The Macaroni Riots of 1914

Dylan Hay, Contributor

Hang on for a minute...we're trying to find some more stories you might like.

Email This Story

The Macaroni Riots
The Macaroni Riots began in August of 1914 and continued through September. This period of unrest happened in the Italian immigrant neighborhood known as Federal Hill and more specifically, on Atwells Avenue. Frank Ventrone, an Italian pasta wholesaler, was to blame for increased prices in food after the world war in Europe had begun. Ventrone was accused of gouging prices for pasta by selling American-made pasta with Italian labels which caused prices to go up by nearly fifty percent. Two investigations on the matter were called for by the mayor of Providence and the governor of Rhode Island, however the results were rather disappointing to the people of Federal Hill, with retailers claiming they were not responsible for the sudden rise in prices and shifting the blame to wholesalers and the start of World War I.


The people of the Italian Socialist Club were infuriated with Ventrone and planned for the first protest to be held on August 22, with speeches speaking out against the increase in food prices and nearly two thousand attendants, the protest did not break out into violence. However, the following weekend was a different story. Another protest was to be held on August 29 at the corner of Atwells and Dean streets, but this time speakers tried to enrage the crowd of nearly one thousand people in order to march down to Ventrone’s store to vandalize it, smashing windows and throwing products from the store onto the streets. Ventrone had caught wind of this before it happened and asked policemen to guard his store, however, they were greatly outnumbered and forced to call in backup, which ended with a violent conflict with the police that tried to break up the angry mob and a shootout following the conflict. The mob of nearly one thousand also ended up vandalizing other stores that were on Atwells and located near Ventrone’s store as well.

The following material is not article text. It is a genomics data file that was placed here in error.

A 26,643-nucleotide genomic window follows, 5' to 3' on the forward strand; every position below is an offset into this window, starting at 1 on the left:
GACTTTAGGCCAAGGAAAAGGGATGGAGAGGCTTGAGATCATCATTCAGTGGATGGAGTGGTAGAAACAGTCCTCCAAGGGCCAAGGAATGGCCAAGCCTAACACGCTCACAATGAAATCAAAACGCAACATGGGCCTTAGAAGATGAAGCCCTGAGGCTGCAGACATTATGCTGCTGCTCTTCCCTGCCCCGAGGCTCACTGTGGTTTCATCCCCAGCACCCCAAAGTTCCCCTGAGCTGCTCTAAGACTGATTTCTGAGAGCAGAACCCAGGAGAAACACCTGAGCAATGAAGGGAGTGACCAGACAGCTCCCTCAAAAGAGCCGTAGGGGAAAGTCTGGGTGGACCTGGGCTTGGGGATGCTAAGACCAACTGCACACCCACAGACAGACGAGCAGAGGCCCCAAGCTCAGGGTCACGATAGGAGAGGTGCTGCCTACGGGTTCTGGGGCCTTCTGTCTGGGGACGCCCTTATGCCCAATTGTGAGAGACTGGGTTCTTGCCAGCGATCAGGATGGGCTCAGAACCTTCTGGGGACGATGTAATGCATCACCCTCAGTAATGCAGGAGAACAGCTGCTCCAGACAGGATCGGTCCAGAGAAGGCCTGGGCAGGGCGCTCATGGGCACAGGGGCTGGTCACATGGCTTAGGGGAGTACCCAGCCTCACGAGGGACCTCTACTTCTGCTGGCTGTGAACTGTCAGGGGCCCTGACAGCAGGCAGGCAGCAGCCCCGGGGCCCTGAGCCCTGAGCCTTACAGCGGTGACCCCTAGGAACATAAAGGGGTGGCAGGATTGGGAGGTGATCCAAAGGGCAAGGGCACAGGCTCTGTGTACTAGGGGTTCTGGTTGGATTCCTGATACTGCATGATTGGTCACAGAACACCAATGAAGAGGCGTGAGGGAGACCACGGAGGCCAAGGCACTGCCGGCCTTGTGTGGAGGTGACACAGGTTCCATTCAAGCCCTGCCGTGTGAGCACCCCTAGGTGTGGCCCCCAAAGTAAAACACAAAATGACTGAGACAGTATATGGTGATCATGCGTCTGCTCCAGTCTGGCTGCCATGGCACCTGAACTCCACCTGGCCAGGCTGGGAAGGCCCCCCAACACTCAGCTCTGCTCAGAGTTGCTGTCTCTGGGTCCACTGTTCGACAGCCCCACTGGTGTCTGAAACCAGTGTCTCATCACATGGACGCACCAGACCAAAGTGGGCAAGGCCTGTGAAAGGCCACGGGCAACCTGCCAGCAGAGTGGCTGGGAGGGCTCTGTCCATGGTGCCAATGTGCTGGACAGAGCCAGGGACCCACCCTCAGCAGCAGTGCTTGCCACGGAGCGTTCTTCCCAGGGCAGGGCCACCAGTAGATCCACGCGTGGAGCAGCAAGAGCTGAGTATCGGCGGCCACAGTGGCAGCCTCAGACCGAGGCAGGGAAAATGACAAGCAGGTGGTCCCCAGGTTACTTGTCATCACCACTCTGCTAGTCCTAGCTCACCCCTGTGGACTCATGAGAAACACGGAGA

More brawling between the police and the residents of Federal Hill occurred the next day that lasted about four hours and left eighteen people injured. After these two incidents, the streets of Federal Hill were filled with policemen in an attempt to prevent any more confrontations with the civilians. After the riots, Ventrone met with the leaders of the protests and agreed to lower his prices. There was also a final protest on Labor Day and after the protest’s speeches were finished, about one hundred men made thier way down Atwells and began throwing stones at every building in sight. This riot was quickly suppressed within about half an hour because the police were anticipating more riots to happen, so they had undercover policemen in plain clothes in order to blend in with the crowd and they prepared more officers on standby just in case the officers on duty needed backup. The undercover policemen ended up calling in the officers on standby, after the riot started to begin, which put a swift end to the riot without any gunfire.